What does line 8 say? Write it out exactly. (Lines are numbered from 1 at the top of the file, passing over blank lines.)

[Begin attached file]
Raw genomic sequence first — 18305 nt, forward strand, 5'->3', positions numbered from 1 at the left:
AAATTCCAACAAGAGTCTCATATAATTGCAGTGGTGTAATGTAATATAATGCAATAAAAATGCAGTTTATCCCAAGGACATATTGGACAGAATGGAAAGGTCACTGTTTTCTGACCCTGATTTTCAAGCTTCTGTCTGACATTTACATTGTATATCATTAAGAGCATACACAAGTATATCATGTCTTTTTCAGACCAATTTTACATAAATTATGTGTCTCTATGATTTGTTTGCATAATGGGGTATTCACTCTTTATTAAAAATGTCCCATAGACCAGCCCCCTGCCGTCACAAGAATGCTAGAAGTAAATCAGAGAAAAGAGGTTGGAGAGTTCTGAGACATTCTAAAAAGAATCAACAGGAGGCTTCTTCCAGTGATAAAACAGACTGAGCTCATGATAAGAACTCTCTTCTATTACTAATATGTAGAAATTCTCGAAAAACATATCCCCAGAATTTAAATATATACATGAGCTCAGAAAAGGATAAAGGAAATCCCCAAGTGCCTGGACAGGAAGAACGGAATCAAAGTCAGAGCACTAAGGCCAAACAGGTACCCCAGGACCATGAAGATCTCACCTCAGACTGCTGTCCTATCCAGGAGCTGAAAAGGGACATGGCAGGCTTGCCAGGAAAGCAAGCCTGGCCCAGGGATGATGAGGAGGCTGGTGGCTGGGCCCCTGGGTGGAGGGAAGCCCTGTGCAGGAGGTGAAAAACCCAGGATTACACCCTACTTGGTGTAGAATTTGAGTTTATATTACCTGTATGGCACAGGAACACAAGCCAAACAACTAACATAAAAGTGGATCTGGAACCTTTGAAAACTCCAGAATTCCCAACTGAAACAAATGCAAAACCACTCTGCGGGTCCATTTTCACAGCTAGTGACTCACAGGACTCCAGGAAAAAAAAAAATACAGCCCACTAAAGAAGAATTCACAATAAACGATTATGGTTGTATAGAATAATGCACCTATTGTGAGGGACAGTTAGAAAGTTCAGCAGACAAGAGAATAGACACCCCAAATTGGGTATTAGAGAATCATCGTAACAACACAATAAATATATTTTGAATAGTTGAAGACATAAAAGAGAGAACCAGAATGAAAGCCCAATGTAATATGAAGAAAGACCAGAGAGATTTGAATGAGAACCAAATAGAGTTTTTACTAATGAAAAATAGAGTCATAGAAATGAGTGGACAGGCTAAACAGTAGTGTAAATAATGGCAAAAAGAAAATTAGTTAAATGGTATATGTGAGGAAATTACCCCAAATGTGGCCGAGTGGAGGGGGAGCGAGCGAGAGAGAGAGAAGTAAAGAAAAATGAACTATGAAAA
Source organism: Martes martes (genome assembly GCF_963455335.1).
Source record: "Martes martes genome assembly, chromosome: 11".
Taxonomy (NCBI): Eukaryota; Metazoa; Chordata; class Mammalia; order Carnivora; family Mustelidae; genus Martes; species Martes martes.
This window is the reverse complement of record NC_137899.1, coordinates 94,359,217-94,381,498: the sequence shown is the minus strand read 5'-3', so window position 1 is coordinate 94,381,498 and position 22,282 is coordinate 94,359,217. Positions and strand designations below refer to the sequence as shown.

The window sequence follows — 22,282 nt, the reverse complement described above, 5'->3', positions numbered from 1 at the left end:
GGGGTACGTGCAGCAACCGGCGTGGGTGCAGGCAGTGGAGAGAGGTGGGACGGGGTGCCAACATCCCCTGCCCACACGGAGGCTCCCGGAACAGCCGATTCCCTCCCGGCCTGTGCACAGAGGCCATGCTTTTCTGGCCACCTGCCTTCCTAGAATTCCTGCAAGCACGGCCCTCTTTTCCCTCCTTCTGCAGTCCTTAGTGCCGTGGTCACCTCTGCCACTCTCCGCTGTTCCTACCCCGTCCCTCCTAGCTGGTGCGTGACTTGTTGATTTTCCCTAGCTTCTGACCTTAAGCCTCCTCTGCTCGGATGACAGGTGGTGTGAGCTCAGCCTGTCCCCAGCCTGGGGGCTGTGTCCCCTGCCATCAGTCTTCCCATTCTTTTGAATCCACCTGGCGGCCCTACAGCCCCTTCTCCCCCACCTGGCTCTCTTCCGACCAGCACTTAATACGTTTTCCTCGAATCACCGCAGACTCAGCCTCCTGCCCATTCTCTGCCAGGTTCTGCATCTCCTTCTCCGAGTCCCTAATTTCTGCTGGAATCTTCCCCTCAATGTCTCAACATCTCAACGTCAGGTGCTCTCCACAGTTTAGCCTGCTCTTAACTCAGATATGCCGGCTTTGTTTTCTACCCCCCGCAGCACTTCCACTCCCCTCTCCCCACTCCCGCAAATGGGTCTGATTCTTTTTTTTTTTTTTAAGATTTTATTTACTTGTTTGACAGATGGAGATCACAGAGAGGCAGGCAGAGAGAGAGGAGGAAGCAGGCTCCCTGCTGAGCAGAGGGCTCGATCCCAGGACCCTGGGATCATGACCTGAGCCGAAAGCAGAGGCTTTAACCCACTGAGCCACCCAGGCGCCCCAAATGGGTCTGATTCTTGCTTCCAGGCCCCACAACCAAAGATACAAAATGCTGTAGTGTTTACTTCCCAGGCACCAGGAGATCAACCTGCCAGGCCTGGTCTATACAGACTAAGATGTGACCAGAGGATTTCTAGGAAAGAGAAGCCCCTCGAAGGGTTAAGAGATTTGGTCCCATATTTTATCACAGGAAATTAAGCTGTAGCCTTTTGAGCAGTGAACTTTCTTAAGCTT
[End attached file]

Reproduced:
GGGGTACGTGCAGCAACCGGCGTGGGTGCAGGCAGTGGAGAGAGGTGGGACGGGGTGCCAACATCCCCTGCCCACACGGAGGCTCCCGGAACAGCCGATTCCCTCCCGGCCTGTGCACAGAGGCCATGCTTTTCTGGCCACCTGCCTTCCTAGAATTCCTGCAAGCACGGCCCTCTTTTCCCTCCTTCTGCAGTCCTTAGTGCCGTGGTCACCTCTGCCACTCTCCGCTGTTCCTACCCCGTCCCTCCTAGCTGGTGCGTGACTTGTTGATTTTCCCTAGCTTCTGACCTTAAGCCTCCTCTGCTCGGATGACAGGTGGTGTGAGCTCAGCCTGTCCCCAGCCTGGGGGCTGTGTCCCCTGCCATCAGTCTTCCCATTCTTTTGAATCCACCTGGCGGCCCTACAGCCCCTTCTCCCCCACCTGGCTCTCTTCCGACCAGCACTTAATACGTTTTCCTCGAATCACCGCAGACTCAGCCTCCTGCCCATTCTCTGCCAGGTTCTGCATCTCCTTCTCCGAGTCCCTAATTTCTGCTGGAATCTTCCCCTCAATGTCTCAACATCTCAACGTCAGGTGCTCTCCACAGTTTAGCCTGCTCTTAACTCAGATATGCCGGCTTTGTTTTCTACCCCCCGCAGCACTTCCACTCCCCTCTCCCCACTCCCGCAAATGGGTCTGATTCTTTTTTTTTTTTTTAAGATTTTATTTACTTGTTTGACAGATGGAGATCACAGAGAGGCAGGCAGAGAGAGAGGAGGAAGCAGGCTCCCTGCTGAGCAGAGGGCTCGATCCCAGGACCCTGGGATCATGACCTGAGCCGAAAGCAGAGGCTTTAACCCACTGAGCCACCCAGGCGCCCCAAATGGGTCTGATTCTTGCTTCCAGGCCCCACAACCAAAGATACAAAATGCTGTAGTGTTTACTTCCCAGGCACCAGGAGATCAACCTGCCAGGCCTGGTCTATACAGACTAAGATGTGACCAGAGGATTTCTAGGAAAGAGAAGCCCCTCGAAGGGTTAAGAGATTTGGTCCCATATTTTATCACAGGAAATTAAGCTGTAGCCTTTTGAGCAGTGAACTTTCTTAAGCTT